When we speak of lupus disease we are referring to a group of medical conditions presenting different manifestations of a common underlying condition that is lupus. In order of their frequency lupus disease may be listed as:
- Cutaneous Lupus Erythematosus. This is where, at least for the moment, the manifestations of lupus disease are confined to the skin. There are several forms of cutaneous lupus the commonest being Discoid rash and the facial butterfly or malar rash. Of the two discoid is the nastiest and has the capacity to become erosive causing scaring and damage to underlying structures. About 10% of sufferers of Cutaneous Lupus will go on to develop the systemic form of lupus disease.
- Systemic Lupus Erythematosus or SLE. This is the form of lupus disease where the autoimmune activity may affect many organs including the kidneys, heart, lungs and central nervous system.
Some facts about Lupus Disease:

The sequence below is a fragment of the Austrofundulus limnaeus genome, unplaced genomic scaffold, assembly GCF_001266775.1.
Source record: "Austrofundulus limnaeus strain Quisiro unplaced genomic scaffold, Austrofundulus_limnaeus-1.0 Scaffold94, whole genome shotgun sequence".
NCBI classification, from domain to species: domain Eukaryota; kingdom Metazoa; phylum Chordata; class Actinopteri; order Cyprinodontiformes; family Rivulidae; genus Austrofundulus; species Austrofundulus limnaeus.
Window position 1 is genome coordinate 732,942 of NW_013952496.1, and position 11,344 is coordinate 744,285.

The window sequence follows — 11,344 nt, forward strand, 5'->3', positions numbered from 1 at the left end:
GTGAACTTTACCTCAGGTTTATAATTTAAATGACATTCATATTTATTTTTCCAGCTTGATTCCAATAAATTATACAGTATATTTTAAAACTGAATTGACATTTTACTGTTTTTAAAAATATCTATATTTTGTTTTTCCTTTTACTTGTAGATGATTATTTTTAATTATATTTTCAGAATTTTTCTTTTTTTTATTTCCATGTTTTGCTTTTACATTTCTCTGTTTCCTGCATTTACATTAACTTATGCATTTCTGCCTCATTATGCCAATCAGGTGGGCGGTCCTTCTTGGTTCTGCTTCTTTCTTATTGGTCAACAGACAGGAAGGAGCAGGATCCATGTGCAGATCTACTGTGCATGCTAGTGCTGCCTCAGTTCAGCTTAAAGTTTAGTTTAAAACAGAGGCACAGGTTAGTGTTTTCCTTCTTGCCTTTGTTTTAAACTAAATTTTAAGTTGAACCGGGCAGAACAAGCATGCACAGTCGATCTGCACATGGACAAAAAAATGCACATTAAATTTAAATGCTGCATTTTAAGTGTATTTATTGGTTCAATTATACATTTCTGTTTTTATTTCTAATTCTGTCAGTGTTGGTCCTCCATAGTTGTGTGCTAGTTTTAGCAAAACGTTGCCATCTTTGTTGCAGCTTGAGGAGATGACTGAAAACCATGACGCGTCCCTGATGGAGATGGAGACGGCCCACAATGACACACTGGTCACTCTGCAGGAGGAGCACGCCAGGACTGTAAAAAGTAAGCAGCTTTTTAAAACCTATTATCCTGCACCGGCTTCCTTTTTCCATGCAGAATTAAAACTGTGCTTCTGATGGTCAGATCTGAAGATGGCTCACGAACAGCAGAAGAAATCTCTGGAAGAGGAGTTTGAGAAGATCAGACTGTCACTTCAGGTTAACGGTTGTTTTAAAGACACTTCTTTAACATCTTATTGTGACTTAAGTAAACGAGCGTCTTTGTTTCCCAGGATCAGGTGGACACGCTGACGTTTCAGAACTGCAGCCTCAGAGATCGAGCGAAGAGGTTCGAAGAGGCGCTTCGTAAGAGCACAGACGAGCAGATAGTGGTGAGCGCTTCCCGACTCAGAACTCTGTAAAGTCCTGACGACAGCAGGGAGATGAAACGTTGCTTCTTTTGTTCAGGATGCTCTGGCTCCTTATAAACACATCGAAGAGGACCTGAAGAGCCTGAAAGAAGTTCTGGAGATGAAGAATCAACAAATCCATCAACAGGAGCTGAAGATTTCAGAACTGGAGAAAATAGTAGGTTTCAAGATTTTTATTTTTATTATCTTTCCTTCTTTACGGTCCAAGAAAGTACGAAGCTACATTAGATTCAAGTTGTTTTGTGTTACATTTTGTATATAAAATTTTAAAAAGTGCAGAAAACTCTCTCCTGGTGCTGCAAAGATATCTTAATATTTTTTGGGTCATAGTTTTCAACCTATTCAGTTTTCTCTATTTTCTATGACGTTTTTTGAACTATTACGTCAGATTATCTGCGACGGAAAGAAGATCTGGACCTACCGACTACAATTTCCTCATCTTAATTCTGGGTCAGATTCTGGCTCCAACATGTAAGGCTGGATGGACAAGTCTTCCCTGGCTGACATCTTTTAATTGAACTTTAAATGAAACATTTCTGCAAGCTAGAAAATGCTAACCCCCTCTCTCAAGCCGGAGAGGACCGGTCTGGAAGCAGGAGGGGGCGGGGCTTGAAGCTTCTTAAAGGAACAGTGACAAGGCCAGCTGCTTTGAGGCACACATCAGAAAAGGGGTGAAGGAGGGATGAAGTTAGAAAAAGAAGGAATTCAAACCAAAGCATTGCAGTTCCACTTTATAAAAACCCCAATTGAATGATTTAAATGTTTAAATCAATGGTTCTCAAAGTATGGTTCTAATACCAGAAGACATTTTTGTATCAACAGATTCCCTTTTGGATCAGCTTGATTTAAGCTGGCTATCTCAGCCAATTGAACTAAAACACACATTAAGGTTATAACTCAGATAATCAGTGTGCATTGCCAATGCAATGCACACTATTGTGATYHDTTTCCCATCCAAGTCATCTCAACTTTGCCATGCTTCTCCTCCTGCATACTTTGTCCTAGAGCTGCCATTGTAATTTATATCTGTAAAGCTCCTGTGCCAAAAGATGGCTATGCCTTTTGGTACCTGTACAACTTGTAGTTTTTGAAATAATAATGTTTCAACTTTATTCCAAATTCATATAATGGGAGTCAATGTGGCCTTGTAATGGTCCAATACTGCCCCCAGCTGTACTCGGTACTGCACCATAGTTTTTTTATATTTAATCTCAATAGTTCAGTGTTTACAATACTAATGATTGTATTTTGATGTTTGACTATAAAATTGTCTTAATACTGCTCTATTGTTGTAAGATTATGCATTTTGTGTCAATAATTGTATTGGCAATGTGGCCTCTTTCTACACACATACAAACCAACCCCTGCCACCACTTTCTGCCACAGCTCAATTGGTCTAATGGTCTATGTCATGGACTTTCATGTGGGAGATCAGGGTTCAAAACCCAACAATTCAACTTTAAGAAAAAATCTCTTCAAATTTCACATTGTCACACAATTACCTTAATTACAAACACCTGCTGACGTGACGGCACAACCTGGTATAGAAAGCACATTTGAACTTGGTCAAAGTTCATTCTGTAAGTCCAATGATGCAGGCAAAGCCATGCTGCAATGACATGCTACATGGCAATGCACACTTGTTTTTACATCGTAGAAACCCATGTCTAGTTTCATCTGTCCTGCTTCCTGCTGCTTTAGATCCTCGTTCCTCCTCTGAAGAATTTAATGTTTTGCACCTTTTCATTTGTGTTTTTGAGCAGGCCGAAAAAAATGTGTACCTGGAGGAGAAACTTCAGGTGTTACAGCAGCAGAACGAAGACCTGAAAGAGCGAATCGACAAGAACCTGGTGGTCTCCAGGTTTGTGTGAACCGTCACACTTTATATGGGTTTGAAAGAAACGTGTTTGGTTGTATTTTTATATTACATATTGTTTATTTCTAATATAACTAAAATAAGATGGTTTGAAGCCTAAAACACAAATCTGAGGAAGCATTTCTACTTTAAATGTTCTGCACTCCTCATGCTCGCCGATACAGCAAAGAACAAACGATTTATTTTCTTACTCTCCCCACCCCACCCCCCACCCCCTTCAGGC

- Women are ten times more likely to develop lupus disease than are men.
- Lupus disease may be triggered my certain medications.
- African Americans and Oriental people are six times more likely to develop lupus disease then are corcasions.
- Sufferers of lupus disease must never expose themselves to the sun because it only makes things worse.
- Steroids and immunosuppressants are the mainstay of therapy which needs to be overseen by doctors who specialise in the management of Lupus Disease.
Here are some of the salient lupus disease symptoms:
- Onset may be simply fatigue, malaise and fever. Or in other words onset is very non-specific.
- Joint pains, stiffness and swelling chiefly in hands and feet.
- Classic butterfly shaped rash across the face covering cheeks and bridge of nose. In a way you might be lucky to have this because it makes lupus diagnosis obvious.
- Various sun sensitive skin lesions.
- Fingers and toes turning white and numb when exposed to cold. This is Raynaud’s phenomenon and of course you can have this without it being among lupus symptoms
- Shortness of breath and chest pains.
- Dry eyes.
- Headaches, confusion and memory loss.
- Symptoms tend to wax and wane. Lupus disease is commoner in women than in men and first symptoms appear between the age of 15 and 40.
- To make matters even more difficult there is no definitive blood test or histology test to prove that you have got lupus disease. Diagnosis is made by considering lupus in the first place and then by ruling out other possible diseases that could cause your symptoms.
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